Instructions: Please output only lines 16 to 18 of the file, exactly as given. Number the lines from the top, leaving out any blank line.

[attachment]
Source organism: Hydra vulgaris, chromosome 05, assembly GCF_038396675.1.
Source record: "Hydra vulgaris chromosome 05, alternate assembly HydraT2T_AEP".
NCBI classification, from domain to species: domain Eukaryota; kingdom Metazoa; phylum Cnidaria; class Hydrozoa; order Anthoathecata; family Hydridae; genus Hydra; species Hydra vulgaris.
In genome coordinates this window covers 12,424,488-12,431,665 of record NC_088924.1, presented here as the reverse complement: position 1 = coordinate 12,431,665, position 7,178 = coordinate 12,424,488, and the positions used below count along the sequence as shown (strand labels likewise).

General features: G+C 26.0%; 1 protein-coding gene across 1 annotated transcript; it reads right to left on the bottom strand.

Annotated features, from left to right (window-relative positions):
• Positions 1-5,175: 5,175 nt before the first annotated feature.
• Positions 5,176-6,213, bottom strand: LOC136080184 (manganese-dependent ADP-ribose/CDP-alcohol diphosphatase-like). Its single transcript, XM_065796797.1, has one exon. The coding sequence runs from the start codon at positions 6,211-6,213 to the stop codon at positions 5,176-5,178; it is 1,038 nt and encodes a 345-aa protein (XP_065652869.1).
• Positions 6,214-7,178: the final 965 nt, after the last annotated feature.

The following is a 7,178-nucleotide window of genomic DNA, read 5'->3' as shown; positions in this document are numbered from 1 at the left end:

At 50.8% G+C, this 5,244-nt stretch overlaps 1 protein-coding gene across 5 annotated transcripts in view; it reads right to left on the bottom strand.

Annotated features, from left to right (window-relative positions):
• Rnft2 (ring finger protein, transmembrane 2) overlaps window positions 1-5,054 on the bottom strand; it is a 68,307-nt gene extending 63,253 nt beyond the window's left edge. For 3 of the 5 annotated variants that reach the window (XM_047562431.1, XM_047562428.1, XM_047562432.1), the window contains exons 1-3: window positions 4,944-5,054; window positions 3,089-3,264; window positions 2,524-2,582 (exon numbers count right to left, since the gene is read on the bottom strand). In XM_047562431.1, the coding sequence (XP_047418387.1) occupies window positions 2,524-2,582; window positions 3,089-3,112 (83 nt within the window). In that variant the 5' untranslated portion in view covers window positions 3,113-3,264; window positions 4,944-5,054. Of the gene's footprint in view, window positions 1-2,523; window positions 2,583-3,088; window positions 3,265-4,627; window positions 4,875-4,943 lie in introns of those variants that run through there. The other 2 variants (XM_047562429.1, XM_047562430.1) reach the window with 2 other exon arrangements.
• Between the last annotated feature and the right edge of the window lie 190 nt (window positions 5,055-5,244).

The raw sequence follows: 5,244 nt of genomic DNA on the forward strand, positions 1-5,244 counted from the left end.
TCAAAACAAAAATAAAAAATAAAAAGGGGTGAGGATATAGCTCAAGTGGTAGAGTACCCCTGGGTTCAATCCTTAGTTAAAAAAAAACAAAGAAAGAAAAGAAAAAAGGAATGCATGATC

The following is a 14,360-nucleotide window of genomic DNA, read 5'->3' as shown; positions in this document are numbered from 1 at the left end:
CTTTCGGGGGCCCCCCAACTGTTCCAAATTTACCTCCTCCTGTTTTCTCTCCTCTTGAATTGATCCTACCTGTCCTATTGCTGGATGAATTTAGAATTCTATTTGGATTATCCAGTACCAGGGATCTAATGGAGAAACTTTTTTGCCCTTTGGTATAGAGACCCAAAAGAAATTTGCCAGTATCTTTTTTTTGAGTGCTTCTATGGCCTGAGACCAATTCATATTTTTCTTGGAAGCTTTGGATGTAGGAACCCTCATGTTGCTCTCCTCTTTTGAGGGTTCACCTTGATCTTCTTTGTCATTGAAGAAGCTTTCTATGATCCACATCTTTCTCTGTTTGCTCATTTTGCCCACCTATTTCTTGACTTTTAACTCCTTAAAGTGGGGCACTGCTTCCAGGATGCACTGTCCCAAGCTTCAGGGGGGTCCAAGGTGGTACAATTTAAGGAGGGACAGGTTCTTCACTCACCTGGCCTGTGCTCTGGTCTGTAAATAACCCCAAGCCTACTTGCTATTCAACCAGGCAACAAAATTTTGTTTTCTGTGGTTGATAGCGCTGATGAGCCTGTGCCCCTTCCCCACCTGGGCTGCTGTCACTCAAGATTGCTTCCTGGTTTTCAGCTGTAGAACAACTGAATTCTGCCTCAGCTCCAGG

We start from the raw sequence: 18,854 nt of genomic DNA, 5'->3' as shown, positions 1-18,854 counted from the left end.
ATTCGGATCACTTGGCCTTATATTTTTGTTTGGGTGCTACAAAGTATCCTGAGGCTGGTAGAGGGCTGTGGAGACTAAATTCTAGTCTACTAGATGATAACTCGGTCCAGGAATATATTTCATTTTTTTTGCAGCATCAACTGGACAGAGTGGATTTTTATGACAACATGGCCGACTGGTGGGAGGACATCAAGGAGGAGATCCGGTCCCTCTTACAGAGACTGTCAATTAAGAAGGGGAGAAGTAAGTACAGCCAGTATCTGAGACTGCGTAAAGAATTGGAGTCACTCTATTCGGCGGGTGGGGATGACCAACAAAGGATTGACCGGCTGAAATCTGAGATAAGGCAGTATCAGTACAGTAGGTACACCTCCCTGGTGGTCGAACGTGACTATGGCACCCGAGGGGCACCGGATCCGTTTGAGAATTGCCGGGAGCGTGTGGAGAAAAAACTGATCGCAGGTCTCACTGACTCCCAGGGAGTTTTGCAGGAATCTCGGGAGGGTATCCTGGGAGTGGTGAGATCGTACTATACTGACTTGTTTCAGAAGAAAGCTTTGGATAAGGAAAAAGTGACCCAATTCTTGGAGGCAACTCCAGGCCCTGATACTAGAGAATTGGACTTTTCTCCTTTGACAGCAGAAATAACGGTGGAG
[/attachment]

TCAAAACAAAAATAAAAAATAAAAAGGGGTGAGGATATAGCTCAAGTGGTAGAGTACCCCTGGGTTCAATCCTTAGTTAAAAAAAAACAAAGAAAGAAAAGAAAAAAGGAATGCATGATC

The following is a 14,360-nucleotide window of genomic DNA, read 5'->3' as shown; positions in this document are numbered from 1 at the left end:
CTTTCGGGGGCCCCCCAACTGTTCCAAATTTACCTCCTCCTGTTTTCTCTCCTCTTGAATTGATCCTACCTGTCCTATTGCTGGATGAATTTAGAATTCTATTTGGATTATCCAGTACCAGGGATCTAATGGAGAAACTTTTTTGCCCTTTGGTATAGAGACCCAAAAGAAATTTGCCAGTATCTTTTTTTTGAGTGCTTCTATGGCCTGAGACCAATTCATATTTTTCTTGGAAGCTTTGGATGTAGGAACCCTCATGTTGCTCTCCTCTTTTGAGGGTTCACCTTGATCTTCTTTGTCATTGAAGAAGCTTTCTATGATCCACATCTTTCTCTGTTTGCTCATTTTGCCCACCTATTTCTTGACTTTTAACTCCTTAAAGTGGGGCACTGCTTCCAGGATGCACTGTCCCAAGCTTCAGGGGGGTCCAAGGTGGTACAATTTAAGGAGGGACAGGTTCTTCACTCACCTGGCCTGTGCTCTGGTCTGTAAATAACCCCAAGCCTACTTGCTATTCAACCAGGCAACAAAATTTTGTTTTCTGTGGTTGATAGCGCTGATGAGCCTGTGCCCCTTCCCCACCTGGGCTGCTGTCACTCAAGATTGCTTCCTGGTTTTCAGCTGTAGAACAACTGAATTCTGCCTCAGCTCCAGG